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The 8th Wonder of the World – what is compounding effect?

Compounding effect is the 8th Wonder of the World according to Albert Einstein. But, why did he think so?

Compounding is the process through which profits from capital gains or interest on an investment are reinvested to produce new revenues over time. This growth, measured using exponential functions, is a result of the investment’s ability to create income from both its initial principal and its cumulative earnings from previous periods.

Therefore, compounding varies from linear growth, where each month, just the principle receives interest. Compounding is essential in finance, and the profits related to its effects are the impetus behind a variety of investment techniques.

Numerous firms, for instance, provide dividend reinvestment programs (DRIPs) that enable investors to reinvest their cash dividends to buy new shares. Reinvesting in additional dividend-paying shares increases investor returns because, assuming stable dividends, the increasing number of shares will continually boost future dividend payments.

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Investing in dividend growth companies, in addition to reinvesting dividends, offers an additional layer of compounding, which some investors refer to as double compounding. In this situation, dividends are not just reinvested to purchase additional shares, but dividend growth stocks are also growing their per-share distributions.

“Compound interest is the eighth Wonder of the World. He who understands it, earns it … he who doesn’t … pays it.” Albert Einstein

Example of compound interest

How does compounding work? Suppose you had $1,000 in an investment account to start. You might invest money in something straightforward, such as an index fund that tracks the S&P 500. 

Suppose the returns over three years were, respectively, 5%, 20%, and 8%. If the returns were based on the initial $1,000 each year (i.e., not compounded), they would be:

  • Year one: $1,000 multiplied by 0.05 equals $50
  • Year two: $1,000 multiplied by 0.20 equals $200
  • Year three: $1,000 multiplied by 0.08 equals $80

Without compounding, the three-year total would be $1,330, consisting of the initial $1,000 plus $50, $200, and $80, for a total of $1,330. Using the power of compound interest, let’s observe the growth of $1,000.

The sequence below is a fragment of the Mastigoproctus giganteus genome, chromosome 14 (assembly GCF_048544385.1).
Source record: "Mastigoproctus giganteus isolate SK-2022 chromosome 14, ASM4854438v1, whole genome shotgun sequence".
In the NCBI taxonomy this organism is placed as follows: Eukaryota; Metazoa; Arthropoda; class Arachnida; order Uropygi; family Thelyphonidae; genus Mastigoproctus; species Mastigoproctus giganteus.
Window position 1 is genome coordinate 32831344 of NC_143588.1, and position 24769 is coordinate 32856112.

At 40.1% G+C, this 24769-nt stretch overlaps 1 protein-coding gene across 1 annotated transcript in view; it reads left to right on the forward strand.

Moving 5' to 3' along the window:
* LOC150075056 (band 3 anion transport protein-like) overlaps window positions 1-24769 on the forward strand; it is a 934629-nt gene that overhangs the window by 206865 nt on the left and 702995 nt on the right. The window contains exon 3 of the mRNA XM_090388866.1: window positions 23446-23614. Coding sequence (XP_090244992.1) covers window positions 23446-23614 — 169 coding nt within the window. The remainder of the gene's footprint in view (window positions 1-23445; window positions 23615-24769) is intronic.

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In the first year, the S&P 500 increases by 5%. That is below its long-term average, but still satisfactory. Your $1,000 increases by 5%, or $50, to $1,050. The S&P 500 enjoys a tremendous year in year two, increasing 20%. Your $1,050 appreciates by 20%, or $210, to reach $1,260. Year three is a normal year for the S&P 500, with gains of 8%. Your $1,260 is increased by 8%, to $1,360.80.

Can you spot any difference? The initial year was easy. Your initial investment of $1,000 increased by 5% with the market, or $50. However, in year two, your 20% returns were not dependent on your initial $1,000 investment. Instead, they increased from the level of $1,050, which reflects your initial investment plus the $50 profit from the first year. In year three, the effect of compounding was much more obvious.

And the additional boost from compounding builds upon itself. Slowly initially, then accelerating as the years pass due to the impact of compounding.

Long-term power of compounding

The power of compounding is amplified if you start early and add new money each month. Just keep in mind that an early start can make a substantial difference by the time you reach pension age because cumulative returns have had more time to grow. The longer an investment is held, the greater its compounded returns may grow.

“Time is your friend; impulse is your enemy. Take advantage of compound interest, and don’t be captivated by the siren song of the market.” Warren Buffet

Compounding interest may really build up over time. Here is how a $5000 starting investment would increase if compounded for 35 years at an annualized interest rate of 5%compounding

Compounding effect on $5000, source: 

How compound interest may be damaging for you

Compounding interest can be advantageous for savings, investments, and wealth growth, but it can work against you if you’re paying off debt. Truth be told, compounding is the number one factor in the high expense of holding debt on a credit card.

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Imagine carrying a $10,000 debt on a credit card (let’s say at 4% compounded, despite the reality that credit card APRs are typically considerably higher). You intend to stop using the card and pay off the balance in five years. Even though you would be reducing your debt and paying an exceptionally low interest rate, you may wind up spending a significant amount in interest fees – more than $1,000.


Depending on whether you are borrowing or saving, compound interest might be advantageous or negative. You don’t need to be a math wiz to determine if the interest on an account will be beneficial or harmful.

You want the lowest feasible interest rate compounded as seldom as possible when you borrow money. If you are investing money, the opposite is true: you not only want a high interest rate but also early and frequent compounding.

And when comparing the returns on loans, credit card APRs, savings account APYs, and other assets, verify the frequency with which the interest accumulates and ensure that you are comparing apples to apples. Even though two nominal interest rates are identical, if they compound at different rates, there can be a significant difference.

Tomáš is a financial reporter with US markets as his main field. Tomáš is an aspiring author and entrepreneur aspiring to help people get better in financial knowledge.


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